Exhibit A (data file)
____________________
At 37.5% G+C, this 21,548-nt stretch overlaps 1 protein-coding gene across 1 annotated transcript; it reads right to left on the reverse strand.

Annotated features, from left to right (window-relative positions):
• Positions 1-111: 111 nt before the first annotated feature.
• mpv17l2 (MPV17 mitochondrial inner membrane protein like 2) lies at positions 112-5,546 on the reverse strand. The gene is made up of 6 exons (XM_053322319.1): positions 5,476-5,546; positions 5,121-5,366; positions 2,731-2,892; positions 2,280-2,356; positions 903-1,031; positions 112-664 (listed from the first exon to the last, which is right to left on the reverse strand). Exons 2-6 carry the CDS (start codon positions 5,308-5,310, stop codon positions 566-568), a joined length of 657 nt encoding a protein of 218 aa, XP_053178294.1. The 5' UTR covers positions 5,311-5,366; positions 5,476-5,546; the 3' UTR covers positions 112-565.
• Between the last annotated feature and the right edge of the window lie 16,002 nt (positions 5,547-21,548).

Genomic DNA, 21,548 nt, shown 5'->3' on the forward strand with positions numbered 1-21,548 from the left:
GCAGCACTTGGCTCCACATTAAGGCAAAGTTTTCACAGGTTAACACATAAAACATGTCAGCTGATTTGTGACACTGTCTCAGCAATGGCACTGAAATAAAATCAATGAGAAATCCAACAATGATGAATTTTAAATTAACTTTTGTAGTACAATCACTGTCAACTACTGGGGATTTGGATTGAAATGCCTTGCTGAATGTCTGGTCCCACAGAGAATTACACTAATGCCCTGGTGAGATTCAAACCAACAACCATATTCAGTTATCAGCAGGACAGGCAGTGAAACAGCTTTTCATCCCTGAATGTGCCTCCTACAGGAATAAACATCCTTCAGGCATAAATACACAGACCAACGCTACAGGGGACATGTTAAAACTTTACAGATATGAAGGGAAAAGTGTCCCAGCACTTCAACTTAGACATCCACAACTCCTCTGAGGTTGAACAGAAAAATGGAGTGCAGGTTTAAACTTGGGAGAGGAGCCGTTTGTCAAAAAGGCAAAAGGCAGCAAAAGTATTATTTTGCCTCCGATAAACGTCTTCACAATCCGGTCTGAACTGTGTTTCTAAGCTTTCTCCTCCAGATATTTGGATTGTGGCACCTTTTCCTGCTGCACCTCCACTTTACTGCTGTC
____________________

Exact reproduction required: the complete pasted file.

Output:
At 37.5% G+C, this 21,548-nt stretch overlaps 1 protein-coding gene across 1 annotated transcript; it reads right to left on the reverse strand.

Annotated features, from left to right (window-relative positions):
• Positions 1-111: 111 nt before the first annotated feature.
• mpv17l2 (MPV17 mitochondrial inner membrane protein like 2) lies at positions 112-5,546 on the reverse strand. The gene is made up of 6 exons (XM_053322319.1): positions 5,476-5,546; positions 5,121-5,366; positions 2,731-2,892; positions 2,280-2,356; positions 903-1,031; positions 112-664 (listed from the first exon to the last, which is right to left on the reverse strand). Exons 2-6 carry the CDS (start codon positions 5,308-5,310, stop codon positions 566-568), a joined length of 657 nt encoding a protein of 218 aa, XP_053178294.1. The 5' UTR covers positions 5,311-5,366; positions 5,476-5,546; the 3' UTR covers positions 112-565.
• Between the last annotated feature and the right edge of the window lie 16,002 nt (positions 5,547-21,548).

Genomic DNA, 21,548 nt, shown 5'->3' on the forward strand with positions numbered 1-21,548 from the left:
GCAGCACTTGGCTCCACATTAAGGCAAAGTTTTCACAGGTTAACACATAAAACATGTCAGCTGATTTGTGACACTGTCTCAGCAATGGCACTGAAATAAAATCAATGAGAAATCCAACAATGATGAATTTTAAATTAACTTTTGTAGTACAATCACTGTCAACTACTGGGGATTTGGATTGAAATGCCTTGCTGAATGTCTGGTCCCACAGAGAATTACACTAATGCCCTGGTGAGATTCAAACCAACAACCATATTCAGTTATCAGCAGGACAGGCAGTGAAACAGCTTTTCATCCCTGAATGTGCCTCCTACAGGAATAAACATCCTTCAGGCATAAATACACAGACCAACGCTACAGGGGACATGTTAAAACTTTACAGATATGAAGGGAAAAGTGTCCCAGCACTTCAACTTAGACATCCACAACTCCTCTGAGGTTGAACAGAAAAATGGAGTGCAGGTTTAAACTTGGGAGAGGAGCCGTTTGTCAAAAAGGCAAAAGGCAGCAAAAGTATTATTTTGCCTCCGATAAACGTCTTCACAATCCGGTCTGAACTGTGTTTCTAAGCTTTCTCCTCCAGATATTTGGATTGTGGCACCTTTTCCTGCTGCACCTCCACTTTACTGCTGTC